Need to take advantage of a window opportunity. We started thinking of a “level 1 platform”. Then a level 2 platform: other people can inject functionality. For example, content mining. Why not let scholars inject those functions into our platform?

How we are doing that platform? REST – RESTful API. it’s the lingua franca for cloud computing.

We have access to resources. Public comments, status changes, reading, n-grams, page views of the book, the regions.

The stats, can be available from the API.


The billing. This is a business intelligence issue, it’s still quite complex.

Examples of what we have now – API code examples, output in JSON.

Challenges: scaling the platform. What does it mean for security? Building a dashboard. Interacting with all the regions and instances.

Legal rights questions. We should be able to reach deals with content owners. This will be quite hard. But challenges are nothing if the business makes sense.

What about competition? Amazon could do this.

Next steps: we are quite pragmatic about that. We will launch services soon in south america and eastern europe.

Conclusions. We are building the core of the platform.

The Blind Men and the Elephant

with Peter Haasz, OverDrive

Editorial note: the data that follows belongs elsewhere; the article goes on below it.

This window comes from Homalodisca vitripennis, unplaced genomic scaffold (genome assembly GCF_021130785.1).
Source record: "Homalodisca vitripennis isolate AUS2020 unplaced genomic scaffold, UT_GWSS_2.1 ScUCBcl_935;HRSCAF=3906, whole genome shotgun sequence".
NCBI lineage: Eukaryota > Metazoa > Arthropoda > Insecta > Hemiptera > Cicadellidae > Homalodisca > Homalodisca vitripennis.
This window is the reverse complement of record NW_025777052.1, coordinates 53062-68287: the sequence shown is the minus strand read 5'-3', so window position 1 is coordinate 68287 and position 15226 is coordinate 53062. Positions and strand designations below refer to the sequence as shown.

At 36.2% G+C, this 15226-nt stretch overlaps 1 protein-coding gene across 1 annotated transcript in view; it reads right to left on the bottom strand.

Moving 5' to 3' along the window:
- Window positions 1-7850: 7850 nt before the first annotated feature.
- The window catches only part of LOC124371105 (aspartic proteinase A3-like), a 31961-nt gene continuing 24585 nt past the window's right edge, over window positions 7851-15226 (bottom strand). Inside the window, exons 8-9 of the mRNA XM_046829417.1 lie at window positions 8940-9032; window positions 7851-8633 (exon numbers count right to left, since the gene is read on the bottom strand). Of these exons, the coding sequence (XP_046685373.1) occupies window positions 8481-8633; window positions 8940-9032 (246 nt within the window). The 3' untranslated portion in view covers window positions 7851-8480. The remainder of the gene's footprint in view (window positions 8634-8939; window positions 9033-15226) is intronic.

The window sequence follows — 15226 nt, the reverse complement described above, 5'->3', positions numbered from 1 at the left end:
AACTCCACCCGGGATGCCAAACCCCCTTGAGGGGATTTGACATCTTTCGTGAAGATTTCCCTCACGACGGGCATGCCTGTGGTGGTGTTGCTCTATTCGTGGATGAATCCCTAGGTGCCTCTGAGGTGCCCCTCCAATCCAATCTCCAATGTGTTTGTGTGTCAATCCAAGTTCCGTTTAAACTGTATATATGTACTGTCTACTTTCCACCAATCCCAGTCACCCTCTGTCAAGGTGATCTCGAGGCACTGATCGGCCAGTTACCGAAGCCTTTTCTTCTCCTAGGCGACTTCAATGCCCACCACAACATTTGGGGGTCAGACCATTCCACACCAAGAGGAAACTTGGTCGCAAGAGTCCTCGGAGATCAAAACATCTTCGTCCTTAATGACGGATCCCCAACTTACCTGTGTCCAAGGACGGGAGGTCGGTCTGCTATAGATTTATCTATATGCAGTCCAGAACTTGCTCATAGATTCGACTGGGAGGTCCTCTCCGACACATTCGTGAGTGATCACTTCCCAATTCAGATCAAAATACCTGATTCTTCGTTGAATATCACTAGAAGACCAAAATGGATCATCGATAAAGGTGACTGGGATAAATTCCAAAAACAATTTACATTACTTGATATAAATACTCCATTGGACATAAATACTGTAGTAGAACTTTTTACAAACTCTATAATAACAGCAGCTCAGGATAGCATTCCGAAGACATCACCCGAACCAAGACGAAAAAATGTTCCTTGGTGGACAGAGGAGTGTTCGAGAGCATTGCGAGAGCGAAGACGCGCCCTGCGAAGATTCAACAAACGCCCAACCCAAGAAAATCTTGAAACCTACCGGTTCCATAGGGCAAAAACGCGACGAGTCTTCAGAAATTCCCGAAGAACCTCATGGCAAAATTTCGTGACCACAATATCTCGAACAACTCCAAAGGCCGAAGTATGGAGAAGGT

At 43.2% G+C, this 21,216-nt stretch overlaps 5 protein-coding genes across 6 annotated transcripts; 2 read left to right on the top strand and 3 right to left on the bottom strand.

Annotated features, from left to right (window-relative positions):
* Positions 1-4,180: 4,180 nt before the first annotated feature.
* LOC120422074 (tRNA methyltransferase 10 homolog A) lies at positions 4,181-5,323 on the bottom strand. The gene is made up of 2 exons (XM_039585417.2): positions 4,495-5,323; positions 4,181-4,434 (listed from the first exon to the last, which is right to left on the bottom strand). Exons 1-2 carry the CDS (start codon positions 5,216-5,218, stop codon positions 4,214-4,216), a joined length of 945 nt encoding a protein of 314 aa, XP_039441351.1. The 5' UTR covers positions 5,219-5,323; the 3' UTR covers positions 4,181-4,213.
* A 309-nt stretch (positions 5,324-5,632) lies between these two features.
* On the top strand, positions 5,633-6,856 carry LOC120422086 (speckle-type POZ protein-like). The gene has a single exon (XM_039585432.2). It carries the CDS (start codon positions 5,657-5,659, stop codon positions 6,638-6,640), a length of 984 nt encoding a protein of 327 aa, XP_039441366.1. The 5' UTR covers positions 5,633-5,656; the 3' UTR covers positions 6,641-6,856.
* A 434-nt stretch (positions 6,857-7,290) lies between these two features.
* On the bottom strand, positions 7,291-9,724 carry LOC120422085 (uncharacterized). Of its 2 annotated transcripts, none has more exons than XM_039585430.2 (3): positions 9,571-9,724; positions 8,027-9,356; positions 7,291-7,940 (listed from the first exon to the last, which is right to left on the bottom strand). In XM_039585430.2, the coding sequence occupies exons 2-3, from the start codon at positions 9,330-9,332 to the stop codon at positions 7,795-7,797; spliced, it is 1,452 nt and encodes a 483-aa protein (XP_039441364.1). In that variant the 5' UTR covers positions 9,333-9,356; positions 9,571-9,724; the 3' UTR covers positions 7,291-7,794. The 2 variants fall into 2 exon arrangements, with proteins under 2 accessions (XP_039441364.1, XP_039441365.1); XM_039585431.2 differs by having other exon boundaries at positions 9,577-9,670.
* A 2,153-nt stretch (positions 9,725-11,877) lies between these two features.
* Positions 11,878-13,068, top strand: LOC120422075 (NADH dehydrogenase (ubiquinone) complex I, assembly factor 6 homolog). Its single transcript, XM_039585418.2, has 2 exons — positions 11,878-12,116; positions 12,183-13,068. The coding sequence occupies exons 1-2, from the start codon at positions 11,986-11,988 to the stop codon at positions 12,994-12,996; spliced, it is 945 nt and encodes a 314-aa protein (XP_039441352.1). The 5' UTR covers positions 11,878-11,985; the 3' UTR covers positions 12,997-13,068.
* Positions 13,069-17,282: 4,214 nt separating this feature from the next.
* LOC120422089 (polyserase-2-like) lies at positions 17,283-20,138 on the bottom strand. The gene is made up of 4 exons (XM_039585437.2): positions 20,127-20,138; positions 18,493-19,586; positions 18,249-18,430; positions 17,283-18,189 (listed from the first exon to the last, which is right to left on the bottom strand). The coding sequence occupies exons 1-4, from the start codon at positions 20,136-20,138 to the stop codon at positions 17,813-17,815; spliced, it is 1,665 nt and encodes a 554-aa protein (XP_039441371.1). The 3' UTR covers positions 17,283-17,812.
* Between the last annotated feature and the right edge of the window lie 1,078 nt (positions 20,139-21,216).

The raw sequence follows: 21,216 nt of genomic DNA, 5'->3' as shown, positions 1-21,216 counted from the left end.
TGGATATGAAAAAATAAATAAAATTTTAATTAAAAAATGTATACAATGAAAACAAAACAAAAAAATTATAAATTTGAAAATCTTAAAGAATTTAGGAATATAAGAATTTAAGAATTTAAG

The blind man and the elephant is an ancient hindu fable. Also a poem from 1864 — quotes lines of the poem.

Each coming from different angles reached different conclusions of what the elephant really is.

There can be an objective truth, but our perception of it can be flawed.

What does this have to do with books?
The elephant in the room are the books.

the supply chain view:
the publisher is only producing the product components.


generic procedures are applied to each books.

if books are elephants, our reading systems are our blind men.
every reading system is different.
the experience differs.

image: EPUB3 supported features table.

devices can override settings. CSS overrides.

nothing that they are doing will resolve the issue. the specification allows for variations. some companies (A, A) have strategic interests.

describes possible strategies for publishers.

Now that is my statement for the problem – how could solutions look like?